The Return of the Comic Book and the Super Girls
Tucson, AZ- Everyone has a favorite comic book character from their youth-from action superstars like Batman, Captain America, Spiderman, and Wolverine to our female heroines Wonderwoman and Catwoman. These superheroes lead extraordinary lives, fight crime, and defend all that is good in the world.
While these superheroes are in fact all super, they may want to proceed with caution as a new class of superheroes is ready to enter the scene. These superheroes do not have the power of invisibility, cannot fly, and do not have super strength. What these superheroes do have is courage, confidence, and character. They stand up for what is right and help make the world a better place one action at a time. They also look a lot like you and me and their favorite color happens to be green. Who are these superheroes? They are the Everyday Heroes featured in the Girl Scouts of Southern Arizona’s Comic Book series to be debuted at the Festival of Books, the region’s largest celebration of reading and literary, on March 10th and 11th.
The comic book, Girl Scouts in Space, is the brainchild of Kristi Pallack, Girl Scouts of Southern Arizona’s Mission to Market Coordinator. Pallack, a comic book aficionado, was looking to find a series featuring strong women and healthy messages that she could share with her six year old daughter. Time and again, however, most of the storylines were built around the male character and the female character, if any, played a trivial role. Channeling the superhero within, “Super Kristi,” decided to take action and create a Girl Scout comic book that would feature everyday girl heroes. Pallack shopped her idea around and local authors Eric M. Esquivel and Henry Barajas and artist Ernest Romero enthusiastically signed on the project and produced the first book in the series.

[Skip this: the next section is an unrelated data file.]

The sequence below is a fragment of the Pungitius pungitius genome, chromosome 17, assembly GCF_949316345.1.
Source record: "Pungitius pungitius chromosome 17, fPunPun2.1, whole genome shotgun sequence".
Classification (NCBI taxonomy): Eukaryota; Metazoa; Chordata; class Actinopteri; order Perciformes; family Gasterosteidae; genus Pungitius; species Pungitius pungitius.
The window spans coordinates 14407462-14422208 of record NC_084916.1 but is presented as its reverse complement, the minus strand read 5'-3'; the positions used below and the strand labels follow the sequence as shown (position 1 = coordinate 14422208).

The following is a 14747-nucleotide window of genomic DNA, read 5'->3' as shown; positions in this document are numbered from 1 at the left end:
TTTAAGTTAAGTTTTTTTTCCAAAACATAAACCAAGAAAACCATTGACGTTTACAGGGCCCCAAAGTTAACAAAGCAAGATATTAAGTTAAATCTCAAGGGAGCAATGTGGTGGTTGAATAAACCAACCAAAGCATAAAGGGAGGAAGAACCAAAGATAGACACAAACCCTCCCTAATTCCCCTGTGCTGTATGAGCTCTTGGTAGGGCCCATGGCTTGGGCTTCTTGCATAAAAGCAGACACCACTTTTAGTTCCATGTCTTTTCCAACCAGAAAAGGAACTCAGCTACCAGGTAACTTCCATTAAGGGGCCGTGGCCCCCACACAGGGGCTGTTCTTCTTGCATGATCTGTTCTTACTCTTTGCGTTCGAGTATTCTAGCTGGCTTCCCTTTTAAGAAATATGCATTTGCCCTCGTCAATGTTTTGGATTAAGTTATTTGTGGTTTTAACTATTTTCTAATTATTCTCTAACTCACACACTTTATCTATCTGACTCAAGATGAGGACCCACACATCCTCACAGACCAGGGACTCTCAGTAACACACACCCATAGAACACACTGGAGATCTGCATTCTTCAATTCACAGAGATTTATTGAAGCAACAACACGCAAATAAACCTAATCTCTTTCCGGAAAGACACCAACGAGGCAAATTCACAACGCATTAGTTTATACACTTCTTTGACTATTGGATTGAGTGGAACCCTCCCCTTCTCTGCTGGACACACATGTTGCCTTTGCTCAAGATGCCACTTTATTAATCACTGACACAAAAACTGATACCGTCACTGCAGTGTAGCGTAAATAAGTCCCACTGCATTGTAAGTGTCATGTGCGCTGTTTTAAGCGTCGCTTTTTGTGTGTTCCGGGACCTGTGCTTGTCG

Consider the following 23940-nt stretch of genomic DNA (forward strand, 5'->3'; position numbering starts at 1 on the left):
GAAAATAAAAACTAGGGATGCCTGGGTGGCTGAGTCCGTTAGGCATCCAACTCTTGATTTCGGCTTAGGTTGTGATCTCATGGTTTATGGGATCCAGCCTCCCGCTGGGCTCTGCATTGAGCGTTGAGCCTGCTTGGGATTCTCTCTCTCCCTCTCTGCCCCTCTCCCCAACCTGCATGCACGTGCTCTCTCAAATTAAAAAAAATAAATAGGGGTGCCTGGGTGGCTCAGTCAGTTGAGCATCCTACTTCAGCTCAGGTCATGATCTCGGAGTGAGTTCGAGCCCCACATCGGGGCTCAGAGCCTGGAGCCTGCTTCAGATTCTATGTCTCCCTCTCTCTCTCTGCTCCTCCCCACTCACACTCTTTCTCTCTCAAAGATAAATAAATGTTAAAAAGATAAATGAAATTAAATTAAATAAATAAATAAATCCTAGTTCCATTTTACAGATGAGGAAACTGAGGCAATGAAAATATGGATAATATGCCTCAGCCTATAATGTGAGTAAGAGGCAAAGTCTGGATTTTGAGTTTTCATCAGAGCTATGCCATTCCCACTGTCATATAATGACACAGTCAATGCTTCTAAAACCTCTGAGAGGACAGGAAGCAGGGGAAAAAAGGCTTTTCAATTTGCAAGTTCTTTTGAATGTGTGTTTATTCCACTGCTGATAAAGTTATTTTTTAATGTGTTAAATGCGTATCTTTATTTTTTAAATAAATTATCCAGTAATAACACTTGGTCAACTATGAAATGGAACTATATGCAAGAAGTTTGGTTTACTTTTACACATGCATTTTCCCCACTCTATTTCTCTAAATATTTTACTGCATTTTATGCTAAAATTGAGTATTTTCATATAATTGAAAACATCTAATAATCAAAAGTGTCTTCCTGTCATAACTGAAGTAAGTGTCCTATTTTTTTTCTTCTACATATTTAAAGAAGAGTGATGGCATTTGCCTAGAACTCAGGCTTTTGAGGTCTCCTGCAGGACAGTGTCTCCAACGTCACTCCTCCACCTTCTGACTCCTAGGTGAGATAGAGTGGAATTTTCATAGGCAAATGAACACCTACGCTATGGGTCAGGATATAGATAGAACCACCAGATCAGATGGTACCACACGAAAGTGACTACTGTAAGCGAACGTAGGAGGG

The series is truly novel as the content will primarily be girl-led, just as in Girl Scouting. Notes Pallack proudly, “After the comic is introduced, our book will utilize real stories from real girls who have done something extraordinary in their lives. By doing this in a comic book fashion, we can give more girls the chance to be “Super Girls” who have the power to stand up for truth, justice, and sisterhood and make the world a better place.”
The comic book also ties in with organization’s Health and Wellness Initiative. By being an active part of the development process, the Girl Scouts will ensure healthy messages and active lifestyles are communicated through the series. “While comic books are fun, they also are an educational tool. Comic books can breakdown complex issues and explain things in a kid-friendly manner. Even for younger kids who cannot yet read, comic books give them a way to track a story and predict the story line.” The use of comic books to engage children is indeed drawing more interest than ever. The University of Cincinnati in a 2011 childhood obesity research project recently challenged seventy one 3rd, 4th, and 5th graders to create their own comic books with healthy messages in mind. Accordingly to Dr. Paul Branscum, the project head, results indicated children were blending healthy behaviors into their comic book creations and their own lifestyles as well.
If you are a fan of superheroes and would like to try your hand at designing your own comic book, visit the Girl Scouts tent at the 4th annual Festival of Books. Super Kristi will be on hand along with creators Eric Esquivel, Henry Barajas and Ernest Romero who will unveil the comic book and help visitors create their own. Free copies of the book will be given out at the Festival and will be made available for purchase after at the Girl Scout shop, 4300 East Broadway Boulevard, and select local retailers.
The Festival of Books will take place at the University of Arizona Campus March 10th and 11th. Admission is free. For more information visit: tucsonfestivalofbooks.org/
For more information on the Girl Scouts’ work and initiatives visit: GirlScoutsSoAz.org